Get Navmesh essential facts below. View Videos or join the Navmesh discussion. Add Navmesh to your topic list for future reference or share this resource on social media.

A navigation mesh, or navmesh, is an abstract data structure used in artificial intelligence applications to aid agents in pathfinding through complicated spaces. This approach has been known since at least the mid-1980s in robotics, where it has been called a meadow map, and was popularized in video game AI in 2000.


A navigation mesh is a collection of two-dimensional convex polygons (a polygon mesh) that define which areas of an environment are traversable by agents. In other words, a character in a game could freely walk around within these areas unobstructed by trees, lava, or other barriers that are part of the environment. Adjacent polygons are connected to each other in a graph.

Pathfinding within one of these polygons can be done trivially in a straight line because the polygon is convex and traversable. Pathfinding between polygons in the mesh can be done with one of the large number of graph search algorithms, such as A*.[1] Agents on a navmesh can thus avoid computationally expensive collision detection checks with obstacles that are part of the environment.

Representing traversable areas in a 2D-like form simplifies calculations that would otherwise need to be done in the "true" 3D environment, yet unlike a 2D grid it allows traversable areas that overlap above and below at different heights.[2] The polygons of various sizes and shapes in navigation meshes can represent arbitrary environments with greater accuracy than regular grids can.[3]


Navigation meshes can be created manually, automatically, or by some combination of the two. In video games, a level designer might manually define the polygons of the navmesh in a level editor. This approach can be quite labor intensive.[4] Alternatively, an application could be created that takes the level geometry as input and automatically outputs a navmesh.

It is commonly assumed that the environment represented by a navmesh is static - it does not change over time - and thus the navmesh can be created offline and be immutable. However, there has been some investigation of online updating of navmeshes for dynamic environments.[5]


In robotics, using linked convex polygons in this manner has been called "meadow mapping",[6] coined in a 1986 technical report by Ronald C. Arkin.[7]

Navigation meshes in video game artificial intelligence are usually credited to Greg Snook's 2000 article "Simplified 3D Movement and Pathfinding Using Navigation Meshes" in Game Programming Gems.[8] In 2001, J.M.P. van Waveren described a similar structure with convex and connected 3D polygons, dubbed the "Area Awareness System", used for bots in Quake III Arena.[9]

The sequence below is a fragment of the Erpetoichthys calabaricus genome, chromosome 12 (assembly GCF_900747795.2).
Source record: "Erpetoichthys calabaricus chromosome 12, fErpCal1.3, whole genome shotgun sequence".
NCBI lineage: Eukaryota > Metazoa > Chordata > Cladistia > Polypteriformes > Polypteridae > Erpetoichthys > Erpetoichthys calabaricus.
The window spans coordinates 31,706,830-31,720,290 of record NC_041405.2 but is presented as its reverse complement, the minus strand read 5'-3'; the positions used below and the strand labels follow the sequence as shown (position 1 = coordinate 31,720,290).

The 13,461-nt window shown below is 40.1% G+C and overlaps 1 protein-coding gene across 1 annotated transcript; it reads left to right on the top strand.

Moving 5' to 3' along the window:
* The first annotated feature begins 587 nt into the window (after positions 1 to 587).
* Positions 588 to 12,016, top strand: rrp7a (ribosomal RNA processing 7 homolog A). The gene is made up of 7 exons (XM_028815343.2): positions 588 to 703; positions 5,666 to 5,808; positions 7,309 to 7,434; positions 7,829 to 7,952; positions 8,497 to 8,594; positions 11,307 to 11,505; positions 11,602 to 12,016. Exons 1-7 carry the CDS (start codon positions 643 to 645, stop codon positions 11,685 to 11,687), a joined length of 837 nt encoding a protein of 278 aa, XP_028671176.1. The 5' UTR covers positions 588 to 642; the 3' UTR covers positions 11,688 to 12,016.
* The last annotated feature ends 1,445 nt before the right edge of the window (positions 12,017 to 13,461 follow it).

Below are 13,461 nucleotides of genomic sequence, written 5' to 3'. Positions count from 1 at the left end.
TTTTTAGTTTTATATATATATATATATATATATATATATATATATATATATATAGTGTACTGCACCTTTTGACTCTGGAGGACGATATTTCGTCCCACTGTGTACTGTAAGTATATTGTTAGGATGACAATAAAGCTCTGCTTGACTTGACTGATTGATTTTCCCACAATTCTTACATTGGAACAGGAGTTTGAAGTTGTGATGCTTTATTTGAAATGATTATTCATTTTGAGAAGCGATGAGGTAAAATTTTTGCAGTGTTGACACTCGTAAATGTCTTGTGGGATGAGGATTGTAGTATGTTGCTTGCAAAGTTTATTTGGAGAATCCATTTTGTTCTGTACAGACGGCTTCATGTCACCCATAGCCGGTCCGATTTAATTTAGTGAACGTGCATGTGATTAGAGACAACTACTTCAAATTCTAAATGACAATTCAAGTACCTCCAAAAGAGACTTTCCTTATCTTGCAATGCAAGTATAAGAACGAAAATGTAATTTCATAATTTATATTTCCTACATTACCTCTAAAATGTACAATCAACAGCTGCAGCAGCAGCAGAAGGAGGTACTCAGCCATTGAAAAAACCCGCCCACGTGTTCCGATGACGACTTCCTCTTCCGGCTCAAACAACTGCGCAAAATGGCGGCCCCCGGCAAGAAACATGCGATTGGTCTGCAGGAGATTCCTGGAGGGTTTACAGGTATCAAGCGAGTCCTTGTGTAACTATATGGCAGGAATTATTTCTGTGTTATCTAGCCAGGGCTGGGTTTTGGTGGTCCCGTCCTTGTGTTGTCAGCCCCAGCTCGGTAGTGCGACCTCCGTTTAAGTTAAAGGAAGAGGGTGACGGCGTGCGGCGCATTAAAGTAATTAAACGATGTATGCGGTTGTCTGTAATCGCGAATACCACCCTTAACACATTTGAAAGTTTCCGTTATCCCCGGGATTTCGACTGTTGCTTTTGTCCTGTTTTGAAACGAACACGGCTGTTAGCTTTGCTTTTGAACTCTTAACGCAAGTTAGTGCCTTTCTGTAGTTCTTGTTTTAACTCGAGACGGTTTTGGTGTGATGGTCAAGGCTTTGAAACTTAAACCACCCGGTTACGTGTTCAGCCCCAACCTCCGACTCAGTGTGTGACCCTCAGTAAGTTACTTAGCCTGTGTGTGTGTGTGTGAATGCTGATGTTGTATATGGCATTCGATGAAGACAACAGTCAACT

• Arkin, Ronald C. (1986). "Path Planning for a Vision-Based Autonomous Robot" (PDF) (Technical Report). University of Massachusetts. Cite journal requires |journal= (help)CS1 maint: ref=harv (link)
  • Brand, Sandy (2009). Efficient obstacle avoidance using autonomously generated navigation meshes (PDF) (Master thesis). Delft University of Technology. Retrieved .CS1 maint: ref=harv (link)
  • Golodetz, Stuart (October 2013). "Automatic Navigation Mesh Generation in Configuration Space". Overload. ACCU. 117.CS1 maint: ref=harv (link)
  • Snook, Greg (2000). "Simplified 3D Movement and Pathfinding Using Navigation Meshes". In DeLoura, Mark (ed.). Game Programming Gems. Charles River Media. pp. 288-304. ISBN 1-58450-049-2.CS1 maint: ref=harv (link)
  • Tozour, Paul (2002). "Building a Near-Optimal Navigation Mesh". In Rabin, Steve (ed.). AI Game Programming Wisdom. Charles River Media. pp. 171-185. ISBN 1-58450-077-8.CS1 maint: ref=harv (link)
  • van Toll, Wouter G.; Cook IV, Atlas F.; Geraerts, Roland (2012). "A navigation mesh for dynamic environments" (PDF). Computer Animation and Virtual Worlds. John Wiley & Sons. 23 (6): 535-546. doi:10.1002/cav.1468. Retrieved .CS1 maint: ref=harv (link)
  • van Waveren, J.M.P. (2001-01-28). The Quake III Arena Bot (PDF) (M.Sc. thesis). Delft University of Technology.CS1 maint: ref=harv (link)

External links

  This article uses material from the Wikipedia page available here. It is released under the Creative Commons Attribution-Share-Alike License 3.0.



Music Scenes